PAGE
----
Lib Dems launch their Camborne candidate

By Matthew Aye-Pe |

On Monday, the Lib Dems launched their parliamentary candidate for Camborne, Hayle and Redruth.

In front of a small crowd Florence MacDonald, proposed what she and the party aim to do to help the community.

Her three main policies centre around mental health, the climate change crisis, and stopping Brexit.

MacDonald, a teacher and outspoken mental health advocate, said: “At last the general election is being held and we have the opportunity to put an end to Brexit uncertainty.

She added: “This has been a Lib Dem seat in the very recent past, and it can be again.”

“…an incredibly efficient and effective campaign…”

She was joined by Terrye Teverson, wife of former MEP Robin Teverson, and Simon Taylor, local community chair.

Taylor said the party are “running an incredibly efficient and effective campaign given what we’ve got”.

MacDonald invigorated a sense of fight and hope into her audience, saying: “I want to focus on protecting the vulnerable, making a good change.

“We’re fighting back and I am working really hard to make that happen.”

“…Brexit will result in more families entering poverty…”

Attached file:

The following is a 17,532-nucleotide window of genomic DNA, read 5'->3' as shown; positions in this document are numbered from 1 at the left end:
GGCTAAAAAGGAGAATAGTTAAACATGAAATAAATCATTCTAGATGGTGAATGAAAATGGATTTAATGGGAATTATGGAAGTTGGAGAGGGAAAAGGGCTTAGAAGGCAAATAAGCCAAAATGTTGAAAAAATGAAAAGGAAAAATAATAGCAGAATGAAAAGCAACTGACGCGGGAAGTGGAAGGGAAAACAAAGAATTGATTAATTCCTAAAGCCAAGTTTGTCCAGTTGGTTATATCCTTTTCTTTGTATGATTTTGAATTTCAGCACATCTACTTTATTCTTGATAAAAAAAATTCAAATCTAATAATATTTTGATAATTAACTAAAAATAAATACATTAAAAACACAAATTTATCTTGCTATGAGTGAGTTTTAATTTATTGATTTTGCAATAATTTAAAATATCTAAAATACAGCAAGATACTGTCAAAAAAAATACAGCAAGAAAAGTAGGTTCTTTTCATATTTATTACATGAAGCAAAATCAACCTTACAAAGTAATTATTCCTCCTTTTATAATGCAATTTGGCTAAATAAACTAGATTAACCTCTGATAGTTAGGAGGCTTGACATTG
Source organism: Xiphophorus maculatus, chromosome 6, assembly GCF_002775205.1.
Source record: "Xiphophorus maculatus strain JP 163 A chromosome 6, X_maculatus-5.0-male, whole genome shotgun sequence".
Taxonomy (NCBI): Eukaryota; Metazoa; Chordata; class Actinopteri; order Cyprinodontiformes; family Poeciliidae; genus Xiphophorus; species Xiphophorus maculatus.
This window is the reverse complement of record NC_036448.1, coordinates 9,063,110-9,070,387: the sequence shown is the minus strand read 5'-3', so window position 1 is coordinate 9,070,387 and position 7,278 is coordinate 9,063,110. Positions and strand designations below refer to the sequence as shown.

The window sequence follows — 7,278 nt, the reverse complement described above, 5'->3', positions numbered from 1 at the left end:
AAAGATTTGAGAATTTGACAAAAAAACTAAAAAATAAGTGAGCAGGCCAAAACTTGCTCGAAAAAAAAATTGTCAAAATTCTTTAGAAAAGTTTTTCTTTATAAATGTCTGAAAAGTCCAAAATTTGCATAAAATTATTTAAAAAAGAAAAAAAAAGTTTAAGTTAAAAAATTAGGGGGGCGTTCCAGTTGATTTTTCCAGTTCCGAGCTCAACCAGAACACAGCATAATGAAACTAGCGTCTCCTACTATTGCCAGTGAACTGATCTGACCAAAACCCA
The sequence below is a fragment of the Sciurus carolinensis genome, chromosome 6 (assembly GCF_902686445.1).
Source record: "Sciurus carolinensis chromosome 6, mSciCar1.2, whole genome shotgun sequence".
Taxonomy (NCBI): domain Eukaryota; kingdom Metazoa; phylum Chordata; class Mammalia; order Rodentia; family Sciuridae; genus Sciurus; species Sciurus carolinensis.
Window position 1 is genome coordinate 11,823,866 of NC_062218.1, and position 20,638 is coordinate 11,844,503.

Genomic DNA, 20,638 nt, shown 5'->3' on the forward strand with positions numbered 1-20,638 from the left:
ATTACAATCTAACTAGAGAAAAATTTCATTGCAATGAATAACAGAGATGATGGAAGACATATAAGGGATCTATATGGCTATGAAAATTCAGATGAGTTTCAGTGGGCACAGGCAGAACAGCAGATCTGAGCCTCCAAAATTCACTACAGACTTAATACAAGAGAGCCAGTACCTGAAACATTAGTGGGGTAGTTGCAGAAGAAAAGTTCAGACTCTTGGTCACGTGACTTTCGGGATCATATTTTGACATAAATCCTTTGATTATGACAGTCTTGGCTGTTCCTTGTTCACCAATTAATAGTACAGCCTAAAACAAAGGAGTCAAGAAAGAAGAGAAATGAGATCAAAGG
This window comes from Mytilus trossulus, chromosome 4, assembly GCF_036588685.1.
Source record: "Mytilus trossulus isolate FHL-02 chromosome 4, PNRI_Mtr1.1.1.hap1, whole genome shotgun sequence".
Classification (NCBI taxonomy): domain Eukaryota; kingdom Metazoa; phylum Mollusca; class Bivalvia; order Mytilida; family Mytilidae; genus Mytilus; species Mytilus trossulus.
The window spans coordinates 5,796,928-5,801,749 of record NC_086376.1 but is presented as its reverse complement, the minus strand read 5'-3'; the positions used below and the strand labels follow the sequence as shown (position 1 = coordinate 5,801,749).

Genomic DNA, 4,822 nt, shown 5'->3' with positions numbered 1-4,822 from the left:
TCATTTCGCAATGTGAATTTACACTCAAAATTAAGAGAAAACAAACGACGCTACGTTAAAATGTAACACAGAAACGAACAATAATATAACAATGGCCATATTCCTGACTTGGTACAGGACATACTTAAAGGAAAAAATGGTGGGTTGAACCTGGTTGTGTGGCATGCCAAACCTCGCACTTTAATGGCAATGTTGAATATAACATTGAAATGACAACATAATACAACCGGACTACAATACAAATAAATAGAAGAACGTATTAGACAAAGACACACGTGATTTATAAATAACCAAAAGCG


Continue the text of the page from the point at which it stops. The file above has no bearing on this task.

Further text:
Teverson, who mentioned how hardit was for those living in Cornwall before EU funding, stated that Cornwall is underfunded by 23% in comparison to the national average.

MacDonald added: “The sad reality is Brexit will result in more families entering poverty, more suicides, more vacancies in the NHS and less funding for Cornwall.”

In the past, this particular constituency has favoured MacDonald’s competitor, Conservative MP George Eustice, who has won every election since 2010, but this hasn’t shaken MacDonald’s confidence that she can gain this seat.

She referred to Eustice as a “Brexit-loving Boris supporter who has sold the Cornish fishing industry down the river”.

“I’m not a career politician.”

MacDonald also spoke about one of her other competitors, Labour candidate, Paul Farmer, stating that at no point has Farmer claimed he wants to remain.

She said instead he has stayed undecided. This reflects Labour’s national policy of a second referendum with no advocacy for either leave or remain

When asked about what differentiates her from previous Lib Dem candidates who have competed for the seat, MacDonald said: “Partly my youth, partly the fact that I’m a teacher. I’m not a career politician. I’ve been brought into this role because of the things I want to change.”

Voting for the general election is on the 12 December, voters can register here.